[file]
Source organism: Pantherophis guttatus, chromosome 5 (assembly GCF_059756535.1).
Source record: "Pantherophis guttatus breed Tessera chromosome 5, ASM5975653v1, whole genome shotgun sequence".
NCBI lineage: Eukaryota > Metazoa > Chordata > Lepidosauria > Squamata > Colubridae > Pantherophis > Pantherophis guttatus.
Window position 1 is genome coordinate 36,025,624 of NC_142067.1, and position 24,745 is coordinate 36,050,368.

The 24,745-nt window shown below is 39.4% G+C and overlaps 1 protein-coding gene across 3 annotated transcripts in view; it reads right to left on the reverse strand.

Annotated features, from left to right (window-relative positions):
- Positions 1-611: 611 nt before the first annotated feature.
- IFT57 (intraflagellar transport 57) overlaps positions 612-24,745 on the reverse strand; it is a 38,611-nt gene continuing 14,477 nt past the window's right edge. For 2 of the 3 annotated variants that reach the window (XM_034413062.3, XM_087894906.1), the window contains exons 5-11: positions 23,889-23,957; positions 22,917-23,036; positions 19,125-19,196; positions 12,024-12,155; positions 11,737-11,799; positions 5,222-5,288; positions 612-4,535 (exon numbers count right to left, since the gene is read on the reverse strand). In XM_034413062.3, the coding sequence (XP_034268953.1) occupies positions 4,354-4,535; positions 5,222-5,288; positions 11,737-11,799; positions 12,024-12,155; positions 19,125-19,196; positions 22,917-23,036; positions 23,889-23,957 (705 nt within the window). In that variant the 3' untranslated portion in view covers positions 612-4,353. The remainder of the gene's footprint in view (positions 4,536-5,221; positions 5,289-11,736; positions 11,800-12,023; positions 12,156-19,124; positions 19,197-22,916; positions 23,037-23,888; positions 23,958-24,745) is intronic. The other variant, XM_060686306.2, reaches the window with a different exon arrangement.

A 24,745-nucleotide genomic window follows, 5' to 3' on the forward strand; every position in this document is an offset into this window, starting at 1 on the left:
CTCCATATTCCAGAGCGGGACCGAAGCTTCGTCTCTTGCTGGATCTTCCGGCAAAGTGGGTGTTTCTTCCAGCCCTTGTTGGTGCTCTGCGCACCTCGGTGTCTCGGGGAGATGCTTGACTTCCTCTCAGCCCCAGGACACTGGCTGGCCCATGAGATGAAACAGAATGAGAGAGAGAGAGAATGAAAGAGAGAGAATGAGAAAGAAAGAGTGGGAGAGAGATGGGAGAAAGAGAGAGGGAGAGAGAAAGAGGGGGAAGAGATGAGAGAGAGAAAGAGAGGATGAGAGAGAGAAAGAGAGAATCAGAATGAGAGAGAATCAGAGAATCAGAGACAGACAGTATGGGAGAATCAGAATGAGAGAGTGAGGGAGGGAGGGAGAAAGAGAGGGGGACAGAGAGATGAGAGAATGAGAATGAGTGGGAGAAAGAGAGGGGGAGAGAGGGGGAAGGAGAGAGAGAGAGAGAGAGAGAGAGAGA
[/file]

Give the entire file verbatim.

Source organism: Pantherophis guttatus, chromosome 5 (assembly GCF_059756535.1).
Source record: "Pantherophis guttatus breed Tessera chromosome 5, ASM5975653v1, whole genome shotgun sequence".
NCBI lineage: Eukaryota > Metazoa > Chordata > Lepidosauria > Squamata > Colubridae > Pantherophis > Pantherophis guttatus.
Window position 1 is genome coordinate 36,025,624 of NC_142067.1, and position 24,745 is coordinate 36,050,368.

The 24,745-nt window shown below is 39.4% G+C and overlaps 1 protein-coding gene across 3 annotated transcripts in view; it reads right to left on the reverse strand.

Annotated features, from left to right (window-relative positions):
- Positions 1-611: 611 nt before the first annotated feature.
- IFT57 (intraflagellar transport 57) overlaps positions 612-24,745 on the reverse strand; it is a 38,611-nt gene continuing 14,477 nt past the window's right edge. For 2 of the 3 annotated variants that reach the window (XM_034413062.3, XM_087894906.1), the window contains exons 5-11: positions 23,889-23,957; positions 22,917-23,036; positions 19,125-19,196; positions 12,024-12,155; positions 11,737-11,799; positions 5,222-5,288; positions 612-4,535 (exon numbers count right to left, since the gene is read on the reverse strand). In XM_034413062.3, the coding sequence (XP_034268953.1) occupies positions 4,354-4,535; positions 5,222-5,288; positions 11,737-11,799; positions 12,024-12,155; positions 19,125-19,196; positions 22,917-23,036; positions 23,889-23,957 (705 nt within the window). In that variant the 3' untranslated portion in view covers positions 612-4,353. The remainder of the gene's footprint in view (positions 4,536-5,221; positions 5,289-11,736; positions 11,800-12,023; positions 12,156-19,124; positions 19,197-22,916; positions 23,037-23,888; positions 23,958-24,745) is intronic. The other variant, XM_060686306.2, reaches the window with a different exon arrangement.

A 24,745-nucleotide genomic window follows, 5' to 3' on the forward strand; every position in this document is an offset into this window, starting at 1 on the left:
CTCCATATTCCAGAGCGGGACCGAAGCTTCGTCTCTTGCTGGATCTTCCGGCAAAGTGGGTGTTTCTTCCAGCCCTTGTTGGTGCTCTGCGCACCTCGGTGTCTCGGGGAGATGCTTGACTTCCTCTCAGCCCCAGGACACTGGCTGGCCCATGAGATGAAACAGAATGAGAGAGAGAGAGAATGAAAGAGAGAGAATGAGAAAGAAAGAGTGGGAGAGAGATGGGAGAAAGAGAGAGGGAGAGAGAAAGAGGGGGAAGAGATGAGAGAGAGAAAGAGAGGATGAGAGAGAGAAAGAGAGAATCAGAATGAGAGAGAATCAGAGAATCAGAGACAGACAGTATGGGAGAATCAGAATGAGAGAGTGAGGGAGGGAGGGAGAAAGAGAGGGGGACAGAGAGATGAGAGAATGAGAATGAGTGGGAGAAAGAGAGGGGGAGAGAGGGGGAAGGAGAGAGAGAGAGAGAGAGAGAGAGAGA